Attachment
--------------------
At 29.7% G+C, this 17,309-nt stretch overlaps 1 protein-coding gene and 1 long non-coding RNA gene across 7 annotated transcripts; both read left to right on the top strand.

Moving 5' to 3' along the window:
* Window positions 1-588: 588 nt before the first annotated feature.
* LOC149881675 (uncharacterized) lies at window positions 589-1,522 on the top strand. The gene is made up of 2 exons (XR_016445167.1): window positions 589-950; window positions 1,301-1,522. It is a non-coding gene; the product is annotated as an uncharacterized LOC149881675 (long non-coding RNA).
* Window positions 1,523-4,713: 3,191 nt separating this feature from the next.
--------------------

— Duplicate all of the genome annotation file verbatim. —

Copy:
At 29.7% G+C, this 17,309-nt stretch overlaps 1 protein-coding gene and 1 long non-coding RNA gene across 7 annotated transcripts; both read left to right on the top strand.

Moving 5' to 3' along the window:
* Window positions 1-588: 588 nt before the first annotated feature.
* LOC149881675 (uncharacterized) lies at window positions 589-1,522 on the top strand. The gene is made up of 2 exons (XR_016445167.1): window positions 589-950; window positions 1,301-1,522. It is a non-coding gene; the product is annotated as an uncharacterized LOC149881675 (long non-coding RNA).
* Window positions 1,523-4,713: 3,191 nt separating this feature from the next.